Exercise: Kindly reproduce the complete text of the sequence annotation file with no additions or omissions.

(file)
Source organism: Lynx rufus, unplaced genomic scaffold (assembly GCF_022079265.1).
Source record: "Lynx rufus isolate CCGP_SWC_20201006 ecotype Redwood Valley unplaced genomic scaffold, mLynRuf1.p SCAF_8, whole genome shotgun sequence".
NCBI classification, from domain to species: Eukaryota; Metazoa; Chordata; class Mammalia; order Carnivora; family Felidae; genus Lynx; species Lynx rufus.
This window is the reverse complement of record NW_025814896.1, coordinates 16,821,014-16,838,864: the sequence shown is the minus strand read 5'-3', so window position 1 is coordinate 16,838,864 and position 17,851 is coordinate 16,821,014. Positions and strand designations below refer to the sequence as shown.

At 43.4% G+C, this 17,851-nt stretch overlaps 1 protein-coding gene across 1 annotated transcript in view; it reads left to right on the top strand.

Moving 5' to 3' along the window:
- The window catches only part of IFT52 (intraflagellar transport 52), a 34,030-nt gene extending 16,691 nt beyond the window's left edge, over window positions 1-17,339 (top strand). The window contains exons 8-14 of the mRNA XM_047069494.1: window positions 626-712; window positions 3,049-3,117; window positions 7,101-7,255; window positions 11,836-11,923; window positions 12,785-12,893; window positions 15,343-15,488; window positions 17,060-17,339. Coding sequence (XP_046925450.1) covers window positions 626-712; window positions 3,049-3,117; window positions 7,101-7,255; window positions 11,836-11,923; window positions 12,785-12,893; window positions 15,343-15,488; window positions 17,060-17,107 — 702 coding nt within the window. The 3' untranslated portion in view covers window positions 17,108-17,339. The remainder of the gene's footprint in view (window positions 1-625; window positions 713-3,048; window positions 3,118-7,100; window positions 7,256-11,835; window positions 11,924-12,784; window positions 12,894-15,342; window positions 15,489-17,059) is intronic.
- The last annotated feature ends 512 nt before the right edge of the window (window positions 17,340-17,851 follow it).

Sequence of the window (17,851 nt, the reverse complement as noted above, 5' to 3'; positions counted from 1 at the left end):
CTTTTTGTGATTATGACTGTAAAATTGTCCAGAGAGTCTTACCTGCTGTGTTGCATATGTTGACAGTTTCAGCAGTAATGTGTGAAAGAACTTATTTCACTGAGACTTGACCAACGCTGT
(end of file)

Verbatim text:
Source organism: Lynx rufus, unplaced genomic scaffold (assembly GCF_022079265.1).
Source record: "Lynx rufus isolate CCGP_SWC_20201006 ecotype Redwood Valley unplaced genomic scaffold, mLynRuf1.p SCAF_8, whole genome shotgun sequence".
NCBI classification, from domain to species: Eukaryota; Metazoa; Chordata; class Mammalia; order Carnivora; family Felidae; genus Lynx; species Lynx rufus.
This window is the reverse complement of record NW_025814896.1, coordinates 16,821,014-16,838,864: the sequence shown is the minus strand read 5'-3', so window position 1 is coordinate 16,838,864 and position 17,851 is coordinate 16,821,014. Positions and strand designations below refer to the sequence as shown.

At 43.4% G+C, this 17,851-nt stretch overlaps 1 protein-coding gene across 1 annotated transcript in view; it reads left to right on the top strand.

Moving 5' to 3' along the window:
- The window catches only part of IFT52 (intraflagellar transport 52), a 34,030-nt gene extending 16,691 nt beyond the window's left edge, over window positions 1-17,339 (top strand). The window contains exons 8-14 of the mRNA XM_047069494.1: window positions 626-712; window positions 3,049-3,117; window positions 7,101-7,255; window positions 11,836-11,923; window positions 12,785-12,893; window positions 15,343-15,488; window positions 17,060-17,339. Coding sequence (XP_046925450.1) covers window positions 626-712; window positions 3,049-3,117; window positions 7,101-7,255; window positions 11,836-11,923; window positions 12,785-12,893; window positions 15,343-15,488; window positions 17,060-17,107 — 702 coding nt within the window. The 3' untranslated portion in view covers window positions 17,108-17,339. The remainder of the gene's footprint in view (window positions 1-625; window positions 713-3,048; window positions 3,118-7,100; window positions 7,256-11,835; window positions 11,924-12,784; window positions 12,894-15,342; window positions 15,489-17,059) is intronic.
- The last annotated feature ends 512 nt before the right edge of the window (window positions 17,340-17,851 follow it).

Sequence of the window (17,851 nt, the reverse complement as noted above, 5' to 3'; positions counted from 1 at the left end):
CTTTTTGTGATTATGACTGTAAAATTGTCCAGAGAGTCTTACCTGCTGTGTTGCATATGTTGACAGTTTCAGCAGTAATGTGTGAAAGAACTTATTTCACTGAGACTTGACCAACGCTGT